In his hour-long speech in Parliament on Friday, Singapore Education Minister Heng Swee Keat painted the strategy for his ministry for the next 50 years – to learn for life and skills, and not for grades. In what is perhaps the finest manifesto for the ministry in decades, Heng outlined in no uncertain terms, where his ministry is headed and urged all Singaporeans to adopt this new philosophy.
The Singapore education system has hitherto been effective in developing good test-takers. This has led to great rewards for those who could study, or had the resources to engage good tutors, to outshine the others in the system. And to the victor come the spoils. Under the government’s famous “meritocratic” system, resources are poured into those who excelled in school, those who triumphed over others who could not. It made Singaporeans self-centred, and suspicious of fellow-Singaporeans, for fear of them “stealing” their just rewards. It degenerated the system into a highly competitive environment, one where Minister Heng admitted would lead to a “dystopian future where stress levels climb”. Dystopian! That is a very strong word for the undesirable side-effect of our race for grades.
Yet who’s to blame for this? The government, of course; the very people who now want to change the status quo! I remember when I was a regular in the Singapore Armed Forces some 20 years ago, when there was a disgruntled murmur within the officer ranks of “farmers” and “scholars”. Farmers were those who rose through the ranks through sheer determination and hard work. Skill and life. “Scholars” were those who were promoted by virtue of their education qualifications, the prize of the paper chase. Yet, even within the scholar ranks, there were scholars and their were Scholars. This is determined by how well you did in ALL your A-level and undergraduate-level exams. And they paid those who rose to the top of the heap handsomely. The Administrative Service was created for such people, creating an elitist organisation that provides opportunities that mere mortals can never dream to partake of. Dystopia was built by them.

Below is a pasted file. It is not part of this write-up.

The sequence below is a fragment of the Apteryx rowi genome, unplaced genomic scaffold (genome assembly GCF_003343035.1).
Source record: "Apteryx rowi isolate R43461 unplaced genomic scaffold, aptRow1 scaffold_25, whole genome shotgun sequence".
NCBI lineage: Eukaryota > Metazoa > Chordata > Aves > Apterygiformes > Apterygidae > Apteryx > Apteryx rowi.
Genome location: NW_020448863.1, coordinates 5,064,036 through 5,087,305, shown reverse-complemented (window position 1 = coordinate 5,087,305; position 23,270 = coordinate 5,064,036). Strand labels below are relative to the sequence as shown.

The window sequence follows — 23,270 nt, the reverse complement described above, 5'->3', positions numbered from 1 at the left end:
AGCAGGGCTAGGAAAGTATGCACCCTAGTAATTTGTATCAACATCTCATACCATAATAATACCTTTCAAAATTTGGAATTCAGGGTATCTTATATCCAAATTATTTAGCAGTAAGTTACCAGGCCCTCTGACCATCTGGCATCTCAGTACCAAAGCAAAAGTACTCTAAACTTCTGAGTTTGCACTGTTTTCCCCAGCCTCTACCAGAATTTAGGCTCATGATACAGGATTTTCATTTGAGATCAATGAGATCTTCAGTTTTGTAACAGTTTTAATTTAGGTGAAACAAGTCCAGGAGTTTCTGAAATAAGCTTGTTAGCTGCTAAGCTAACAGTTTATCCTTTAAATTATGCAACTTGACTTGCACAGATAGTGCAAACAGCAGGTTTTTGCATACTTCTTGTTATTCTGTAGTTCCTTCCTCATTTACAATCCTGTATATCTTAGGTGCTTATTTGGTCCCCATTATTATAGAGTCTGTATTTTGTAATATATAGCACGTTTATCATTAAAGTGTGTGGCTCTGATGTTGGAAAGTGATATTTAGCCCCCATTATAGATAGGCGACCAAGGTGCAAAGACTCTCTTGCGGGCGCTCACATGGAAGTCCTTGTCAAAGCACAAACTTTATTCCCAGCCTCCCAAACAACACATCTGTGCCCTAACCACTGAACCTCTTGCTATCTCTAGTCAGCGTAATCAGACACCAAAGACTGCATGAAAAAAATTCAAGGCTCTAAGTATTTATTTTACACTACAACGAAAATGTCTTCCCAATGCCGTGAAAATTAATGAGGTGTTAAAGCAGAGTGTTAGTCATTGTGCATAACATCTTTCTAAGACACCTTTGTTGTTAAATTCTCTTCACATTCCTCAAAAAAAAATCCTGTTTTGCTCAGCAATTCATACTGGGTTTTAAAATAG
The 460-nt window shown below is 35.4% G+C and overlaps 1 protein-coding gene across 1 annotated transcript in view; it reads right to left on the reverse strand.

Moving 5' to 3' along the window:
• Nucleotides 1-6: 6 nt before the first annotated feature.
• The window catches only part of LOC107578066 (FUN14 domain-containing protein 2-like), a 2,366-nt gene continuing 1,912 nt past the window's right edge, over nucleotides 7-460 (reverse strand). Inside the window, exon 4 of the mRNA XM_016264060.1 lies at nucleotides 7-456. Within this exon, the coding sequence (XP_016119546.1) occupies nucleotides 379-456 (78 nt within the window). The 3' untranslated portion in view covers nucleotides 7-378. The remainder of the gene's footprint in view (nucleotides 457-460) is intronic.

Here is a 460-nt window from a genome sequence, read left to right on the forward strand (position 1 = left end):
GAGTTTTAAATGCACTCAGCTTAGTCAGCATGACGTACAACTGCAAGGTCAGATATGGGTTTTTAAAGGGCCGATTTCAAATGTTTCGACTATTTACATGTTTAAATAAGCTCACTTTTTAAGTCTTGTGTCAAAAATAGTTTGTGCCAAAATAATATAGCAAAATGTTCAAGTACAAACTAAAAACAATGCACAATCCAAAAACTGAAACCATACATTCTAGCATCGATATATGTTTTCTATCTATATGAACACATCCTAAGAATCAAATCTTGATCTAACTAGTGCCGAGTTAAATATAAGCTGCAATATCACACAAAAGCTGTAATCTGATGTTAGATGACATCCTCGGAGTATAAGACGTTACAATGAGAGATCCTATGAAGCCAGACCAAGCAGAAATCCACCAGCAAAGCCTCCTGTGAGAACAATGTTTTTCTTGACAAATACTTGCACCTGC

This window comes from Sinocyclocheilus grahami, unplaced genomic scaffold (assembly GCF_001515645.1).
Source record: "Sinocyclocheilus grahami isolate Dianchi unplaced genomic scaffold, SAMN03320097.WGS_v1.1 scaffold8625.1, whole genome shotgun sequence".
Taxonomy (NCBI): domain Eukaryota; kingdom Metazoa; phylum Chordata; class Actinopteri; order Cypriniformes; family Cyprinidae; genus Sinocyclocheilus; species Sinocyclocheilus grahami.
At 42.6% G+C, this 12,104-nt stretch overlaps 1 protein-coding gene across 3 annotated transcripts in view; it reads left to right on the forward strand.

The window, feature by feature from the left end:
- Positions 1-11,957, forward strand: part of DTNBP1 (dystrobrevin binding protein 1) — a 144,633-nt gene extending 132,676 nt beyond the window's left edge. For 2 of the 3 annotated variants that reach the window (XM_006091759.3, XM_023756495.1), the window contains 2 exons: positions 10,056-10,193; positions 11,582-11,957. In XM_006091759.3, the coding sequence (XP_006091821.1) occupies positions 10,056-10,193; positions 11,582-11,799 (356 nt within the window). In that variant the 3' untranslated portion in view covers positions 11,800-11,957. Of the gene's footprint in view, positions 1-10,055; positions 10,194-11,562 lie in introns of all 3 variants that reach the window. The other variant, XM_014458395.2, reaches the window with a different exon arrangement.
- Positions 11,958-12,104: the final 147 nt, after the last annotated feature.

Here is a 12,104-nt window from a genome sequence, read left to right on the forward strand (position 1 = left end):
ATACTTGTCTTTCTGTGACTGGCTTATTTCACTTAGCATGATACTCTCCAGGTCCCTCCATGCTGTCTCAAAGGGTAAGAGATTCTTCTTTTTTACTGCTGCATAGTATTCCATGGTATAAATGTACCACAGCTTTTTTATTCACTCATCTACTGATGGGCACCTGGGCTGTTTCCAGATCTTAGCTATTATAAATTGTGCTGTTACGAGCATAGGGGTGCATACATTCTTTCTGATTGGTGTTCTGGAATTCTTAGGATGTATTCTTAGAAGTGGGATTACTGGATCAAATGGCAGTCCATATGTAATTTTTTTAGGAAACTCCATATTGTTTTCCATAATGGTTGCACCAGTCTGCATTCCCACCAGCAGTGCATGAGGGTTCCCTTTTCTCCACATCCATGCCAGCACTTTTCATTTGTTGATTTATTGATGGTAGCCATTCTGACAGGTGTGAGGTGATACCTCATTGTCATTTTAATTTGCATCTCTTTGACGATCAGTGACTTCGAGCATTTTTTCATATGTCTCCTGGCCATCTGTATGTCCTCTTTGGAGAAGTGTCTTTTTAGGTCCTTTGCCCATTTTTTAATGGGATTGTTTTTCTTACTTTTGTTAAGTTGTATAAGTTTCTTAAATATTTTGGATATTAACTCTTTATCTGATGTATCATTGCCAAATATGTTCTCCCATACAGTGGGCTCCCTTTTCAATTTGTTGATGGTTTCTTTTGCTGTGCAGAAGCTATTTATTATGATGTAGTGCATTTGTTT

The undesirable side-effect
This has built an eco-system of ultra-competition. The tuition industry mushroomed, something that Minister Heng obliquely alluded to in his speech of wanting to eradicate. Parents started pushing their children to doing more “extra-curricular” classes. And, in a bid to increase their children’s ability to enter into a choice school, which the education ministry made all the easier to spot by publishing the ranking results of schools, parents even pushed children to go for dance, music, drama, and art classes. They will do everything in their power to create a difference for their child, a competitive edge. Fellow classmates were not friends, they were the competition!
The new normal
Yet, it is darkest just before dawn, and Minister Heng, in his speech, which, while didn’t amount to an apology, did identify their mistakes. (Dystopia, remember?) By identifying the new normal – one which exhorts the push for skills and life – he was not aiming at the children who are, or are yet to be, in school. It was targeted at parents and employers. After all, the dystopia had a willing partner – parents. And since employers constituted parents, there was this irrational push for employees with a university degree. And obviously this also caused the rash of private education institutes, hoping to cash in on the dreams of parents whose child didn’t make it into the national university system; some of which were fly-by-night establishments. Although largely eradicated by the Council for Private Education (CPE) in Singapore now, it does show the heights to which parents, and by extension, employers, continued to feed the frenzy. This new normal seeks to stop all this.
The proof of the pudding…
As the old adage says, the proof of the pudding is in the eating. Yet I have not seen much of the pudding. Minister Heng’s speech was only a HINT of the pudding. Sure, the government has put in place all the SkillsFuture initiatives – the Earn and Learn scheme, the SkillsFuture Credit, the Workforce Skills Development initiatives – all good, and all necessary to build the new normal. But the government has not gone to the source of the problem – parents and employers. Saying that they have to change their attitude but not making it mandatory, is a very weak attempt to change a long-held conviction. The builders are missing the corner stone, which, ultimately, may prove to make the system a toothless dog - all bark and no bite. Most telling, perhaps, would be in the upcoming elections. Let’s see if the government will field a majority of O-level and A-level candidates (one or two will just not cut it!) – those who had focused on skills and life, rather than on simply obtaining a paper. If that does not happen, then the government may well be that toothless dog.